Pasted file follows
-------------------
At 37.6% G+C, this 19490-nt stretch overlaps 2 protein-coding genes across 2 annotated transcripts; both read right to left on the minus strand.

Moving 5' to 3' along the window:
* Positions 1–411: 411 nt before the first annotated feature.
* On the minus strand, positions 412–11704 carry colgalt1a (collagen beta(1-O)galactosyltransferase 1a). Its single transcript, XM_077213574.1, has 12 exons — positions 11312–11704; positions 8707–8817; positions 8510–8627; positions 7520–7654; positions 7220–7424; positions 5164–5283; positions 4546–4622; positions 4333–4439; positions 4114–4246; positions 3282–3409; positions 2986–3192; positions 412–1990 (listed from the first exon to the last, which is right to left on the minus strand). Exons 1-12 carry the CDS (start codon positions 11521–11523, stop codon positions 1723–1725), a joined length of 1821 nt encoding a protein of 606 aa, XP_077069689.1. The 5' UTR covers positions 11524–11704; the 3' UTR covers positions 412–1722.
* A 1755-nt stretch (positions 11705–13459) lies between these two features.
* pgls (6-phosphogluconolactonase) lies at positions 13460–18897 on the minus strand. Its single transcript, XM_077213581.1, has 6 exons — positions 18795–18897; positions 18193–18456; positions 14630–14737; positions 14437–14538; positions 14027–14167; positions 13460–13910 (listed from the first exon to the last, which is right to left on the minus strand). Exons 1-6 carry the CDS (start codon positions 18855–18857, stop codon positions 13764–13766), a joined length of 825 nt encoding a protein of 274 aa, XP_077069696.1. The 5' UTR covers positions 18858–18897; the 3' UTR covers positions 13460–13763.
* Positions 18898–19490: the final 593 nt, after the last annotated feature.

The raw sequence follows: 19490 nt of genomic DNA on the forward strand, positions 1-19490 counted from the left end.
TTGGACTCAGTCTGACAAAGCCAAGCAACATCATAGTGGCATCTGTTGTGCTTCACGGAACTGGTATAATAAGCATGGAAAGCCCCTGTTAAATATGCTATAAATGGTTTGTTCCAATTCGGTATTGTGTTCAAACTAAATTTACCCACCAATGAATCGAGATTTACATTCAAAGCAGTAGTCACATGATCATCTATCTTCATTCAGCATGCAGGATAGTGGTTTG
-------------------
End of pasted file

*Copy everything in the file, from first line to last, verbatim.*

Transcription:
At 37.6% G+C, this 19490-nt stretch overlaps 2 protein-coding genes across 2 annotated transcripts; both read right to left on the minus strand.

Moving 5' to 3' along the window:
* Positions 1–411: 411 nt before the first annotated feature.
* On the minus strand, positions 412–11704 carry colgalt1a (collagen beta(1-O)galactosyltransferase 1a). Its single transcript, XM_077213574.1, has 12 exons — positions 11312–11704; positions 8707–8817; positions 8510–8627; positions 7520–7654; positions 7220–7424; positions 5164–5283; positions 4546–4622; positions 4333–4439; positions 4114–4246; positions 3282–3409; positions 2986–3192; positions 412–1990 (listed from the first exon to the last, which is right to left on the minus strand). Exons 1-12 carry the CDS (start codon positions 11521–11523, stop codon positions 1723–1725), a joined length of 1821 nt encoding a protein of 606 aa, XP_077069689.1. The 5' UTR covers positions 11524–11704; the 3' UTR covers positions 412–1722.
* A 1755-nt stretch (positions 11705–13459) lies between these two features.
* pgls (6-phosphogluconolactonase) lies at positions 13460–18897 on the minus strand. Its single transcript, XM_077213581.1, has 6 exons — positions 18795–18897; positions 18193–18456; positions 14630–14737; positions 14437–14538; positions 14027–14167; positions 13460–13910 (listed from the first exon to the last, which is right to left on the minus strand). Exons 1-6 carry the CDS (start codon positions 18855–18857, stop codon positions 13764–13766), a joined length of 825 nt encoding a protein of 274 aa, XP_077069696.1. The 5' UTR covers positions 18858–18897; the 3' UTR covers positions 13460–13763.
* Positions 18898–19490: the final 593 nt, after the last annotated feature.

The raw sequence follows: 19490 nt of genomic DNA on the forward strand, positions 1-19490 counted from the left end.
TTGGACTCAGTCTGACAAAGCCAAGCAACATCATAGTGGCATCTGTTGTGCTTCACGGAACTGGTATAATAAGCATGGAAAGCCCCTGTTAAATATGCTATAAATGGTTTGTTCCAATTCGGTATTGTGTTCAAACTAAATTTACCCACCAATGAATCGAGATTTACATTCAAAGCAGTAGTCACATGATCATCTATCTTCATTCAGCATGCAGGATAGTGGTTTG